Subjects/Keywords: inner Melbourne; urban transformation; urbanism; urban renewal; urban activism; urban design; urban radicals; urban growth; urban history; Ruth and Maurie Crow; Gough Whitlam; John Cain; Evan Walker; David Yencken; planning of Melbourne; City of Melbourne; Ron Jones; Rob Adams; Lecki Ord; future Melbourne

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APA · Chicago · MLA · Vancouver · CSE | Export to Zotero / EndNote / Reference Manager

APA (6th Edition):

Homewood, P. J. (2019). The Authorship of Space: The role of key individuals in the transformation of inner Melbourne from the late 1960’s to the mid-1980s and lessons learnt for today. (Doctoral Dissertation). University of Melbourne. Retrieved from http://hdl.handle.net/11343/235590

Chicago Manual of Style (16th Edition):

Homewood, Penelope Jane. “The Authorship of Space: The role of key individuals in the transformation of inner Melbourne from the late 1960’s to the mid-1980s and lessons learnt for today.” 2019. Doctoral Dissertation, University of Melbourne. Accessed October 20, 2020. http://hdl.handle.net/11343/235590.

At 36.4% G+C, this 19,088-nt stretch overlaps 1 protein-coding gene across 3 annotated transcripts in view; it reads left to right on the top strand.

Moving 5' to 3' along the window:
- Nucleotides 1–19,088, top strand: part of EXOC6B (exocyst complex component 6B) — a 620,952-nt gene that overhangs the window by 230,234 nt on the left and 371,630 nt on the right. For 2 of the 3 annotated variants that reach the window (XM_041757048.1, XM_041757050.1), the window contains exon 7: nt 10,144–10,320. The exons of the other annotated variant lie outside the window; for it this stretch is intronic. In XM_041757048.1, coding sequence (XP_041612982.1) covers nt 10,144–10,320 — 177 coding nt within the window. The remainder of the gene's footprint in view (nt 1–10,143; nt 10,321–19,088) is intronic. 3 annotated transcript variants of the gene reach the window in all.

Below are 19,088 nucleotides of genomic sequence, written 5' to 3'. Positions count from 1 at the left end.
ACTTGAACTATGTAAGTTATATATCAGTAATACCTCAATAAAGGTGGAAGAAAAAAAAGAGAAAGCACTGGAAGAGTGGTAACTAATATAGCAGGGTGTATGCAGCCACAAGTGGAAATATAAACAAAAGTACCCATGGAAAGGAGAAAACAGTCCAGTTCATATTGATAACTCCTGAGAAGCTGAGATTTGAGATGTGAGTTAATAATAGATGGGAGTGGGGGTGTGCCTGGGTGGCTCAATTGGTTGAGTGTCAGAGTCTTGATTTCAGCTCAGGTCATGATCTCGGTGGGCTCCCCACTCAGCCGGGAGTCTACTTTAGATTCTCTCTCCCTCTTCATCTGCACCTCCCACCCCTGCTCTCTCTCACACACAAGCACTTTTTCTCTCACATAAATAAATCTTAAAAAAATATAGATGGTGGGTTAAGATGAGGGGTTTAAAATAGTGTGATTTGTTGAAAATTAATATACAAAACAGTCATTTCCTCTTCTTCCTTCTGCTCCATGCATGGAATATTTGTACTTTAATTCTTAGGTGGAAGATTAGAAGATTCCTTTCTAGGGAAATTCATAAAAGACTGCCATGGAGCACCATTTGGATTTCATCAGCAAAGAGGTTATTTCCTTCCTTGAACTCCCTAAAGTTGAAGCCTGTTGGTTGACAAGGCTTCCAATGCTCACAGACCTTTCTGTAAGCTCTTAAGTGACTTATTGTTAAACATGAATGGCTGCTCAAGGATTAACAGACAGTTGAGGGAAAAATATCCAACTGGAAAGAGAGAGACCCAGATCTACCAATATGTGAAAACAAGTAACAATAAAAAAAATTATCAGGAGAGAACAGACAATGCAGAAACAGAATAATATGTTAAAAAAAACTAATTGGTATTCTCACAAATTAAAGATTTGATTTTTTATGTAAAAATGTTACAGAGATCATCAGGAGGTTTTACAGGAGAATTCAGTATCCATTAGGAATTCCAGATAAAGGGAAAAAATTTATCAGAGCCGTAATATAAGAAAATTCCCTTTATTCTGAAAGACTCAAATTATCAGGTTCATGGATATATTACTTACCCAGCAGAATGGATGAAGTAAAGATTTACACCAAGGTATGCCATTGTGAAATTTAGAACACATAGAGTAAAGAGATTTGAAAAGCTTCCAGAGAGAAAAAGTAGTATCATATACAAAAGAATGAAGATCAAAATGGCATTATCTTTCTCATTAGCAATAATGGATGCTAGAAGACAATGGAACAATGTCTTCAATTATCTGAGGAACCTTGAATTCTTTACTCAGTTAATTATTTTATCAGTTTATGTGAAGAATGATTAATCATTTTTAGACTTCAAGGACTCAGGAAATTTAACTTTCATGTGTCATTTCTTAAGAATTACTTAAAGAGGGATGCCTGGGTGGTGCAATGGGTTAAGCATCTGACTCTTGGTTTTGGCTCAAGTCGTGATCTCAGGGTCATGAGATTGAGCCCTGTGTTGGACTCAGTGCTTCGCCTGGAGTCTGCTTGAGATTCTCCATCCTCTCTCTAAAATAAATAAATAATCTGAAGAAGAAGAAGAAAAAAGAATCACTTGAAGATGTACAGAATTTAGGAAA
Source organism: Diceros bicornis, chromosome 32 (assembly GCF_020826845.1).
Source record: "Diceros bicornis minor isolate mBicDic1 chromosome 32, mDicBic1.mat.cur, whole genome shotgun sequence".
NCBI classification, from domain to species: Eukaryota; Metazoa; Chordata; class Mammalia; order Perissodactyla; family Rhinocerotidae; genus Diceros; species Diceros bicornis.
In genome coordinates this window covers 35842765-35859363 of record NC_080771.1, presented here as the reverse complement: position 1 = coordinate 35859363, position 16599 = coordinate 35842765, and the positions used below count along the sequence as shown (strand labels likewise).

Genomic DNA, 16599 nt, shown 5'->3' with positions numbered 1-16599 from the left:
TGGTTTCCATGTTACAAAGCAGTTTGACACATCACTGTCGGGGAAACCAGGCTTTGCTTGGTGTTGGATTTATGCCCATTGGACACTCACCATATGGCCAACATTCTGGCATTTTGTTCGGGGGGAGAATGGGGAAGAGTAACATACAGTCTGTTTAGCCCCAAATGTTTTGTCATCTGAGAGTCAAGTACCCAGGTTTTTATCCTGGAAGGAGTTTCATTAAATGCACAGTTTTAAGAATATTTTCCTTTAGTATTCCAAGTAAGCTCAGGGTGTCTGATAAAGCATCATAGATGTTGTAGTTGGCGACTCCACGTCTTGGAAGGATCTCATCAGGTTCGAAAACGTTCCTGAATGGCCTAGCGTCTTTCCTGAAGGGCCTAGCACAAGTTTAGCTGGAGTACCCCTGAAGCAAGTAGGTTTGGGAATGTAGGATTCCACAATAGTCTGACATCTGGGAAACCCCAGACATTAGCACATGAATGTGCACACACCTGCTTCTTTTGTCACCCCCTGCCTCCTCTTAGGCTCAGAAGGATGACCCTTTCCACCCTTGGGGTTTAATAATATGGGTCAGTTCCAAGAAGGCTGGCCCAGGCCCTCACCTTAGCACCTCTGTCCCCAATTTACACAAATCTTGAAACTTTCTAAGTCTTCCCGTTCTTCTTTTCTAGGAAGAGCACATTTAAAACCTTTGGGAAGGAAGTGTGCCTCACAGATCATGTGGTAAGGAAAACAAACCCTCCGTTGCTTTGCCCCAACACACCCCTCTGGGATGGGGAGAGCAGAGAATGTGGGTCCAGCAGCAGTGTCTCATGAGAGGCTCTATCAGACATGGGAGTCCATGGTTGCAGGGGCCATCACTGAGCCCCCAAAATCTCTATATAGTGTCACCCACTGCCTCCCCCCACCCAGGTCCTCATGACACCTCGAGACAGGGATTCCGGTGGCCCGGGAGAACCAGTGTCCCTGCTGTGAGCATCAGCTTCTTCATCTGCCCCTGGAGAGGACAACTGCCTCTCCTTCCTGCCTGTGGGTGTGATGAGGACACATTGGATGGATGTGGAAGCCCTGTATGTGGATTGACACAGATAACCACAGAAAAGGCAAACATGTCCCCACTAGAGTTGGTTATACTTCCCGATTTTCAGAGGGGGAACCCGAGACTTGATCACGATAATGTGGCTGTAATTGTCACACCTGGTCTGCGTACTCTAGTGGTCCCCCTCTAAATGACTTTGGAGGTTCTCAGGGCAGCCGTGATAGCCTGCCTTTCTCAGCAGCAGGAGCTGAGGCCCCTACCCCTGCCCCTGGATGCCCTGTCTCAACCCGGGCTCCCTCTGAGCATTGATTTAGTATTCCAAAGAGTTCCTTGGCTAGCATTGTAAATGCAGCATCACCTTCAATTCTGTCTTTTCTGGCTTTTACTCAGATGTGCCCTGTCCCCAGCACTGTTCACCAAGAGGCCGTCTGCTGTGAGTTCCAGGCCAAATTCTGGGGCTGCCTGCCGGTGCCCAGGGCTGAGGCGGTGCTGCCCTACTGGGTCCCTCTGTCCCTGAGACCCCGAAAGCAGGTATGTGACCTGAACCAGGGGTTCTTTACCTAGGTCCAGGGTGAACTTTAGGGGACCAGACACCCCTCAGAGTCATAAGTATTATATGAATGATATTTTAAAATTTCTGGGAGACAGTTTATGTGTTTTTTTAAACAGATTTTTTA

MLA Handbook (7th Edition):

Homewood, Penelope Jane. “The Authorship of Space: The role of key individuals in the transformation of inner Melbourne from the late 1960’s to the mid-1980s and lessons learnt for today.” 2019. Web. 20 Oct 2020.

Vancouver:

Homewood PJ. The Authorship of Space: The role of key individuals in the transformation of inner Melbourne from the late 1960’s to the mid-1980s and lessons learnt for today. [Internet] [Doctoral dissertation]. University of Melbourne; 2019. [cited 2020 Oct 20]. Available from: http://hdl.handle.net/11343/235590.

Council of Science Editors:

Homewood PJ. The Authorship of Space: The role of key individuals in the transformation of inner Melbourne from the late 1960’s to the mid-1980s and lessons learnt for today. [Doctoral Dissertation]. University of Melbourne; 2019. Available from: http://hdl.handle.net/11343/235590


Lincoln University

2. Davies, Frances Jane Jr. How elements of the inner city environment can be developed to promote liveability.

Degree: 2015, Lincoln University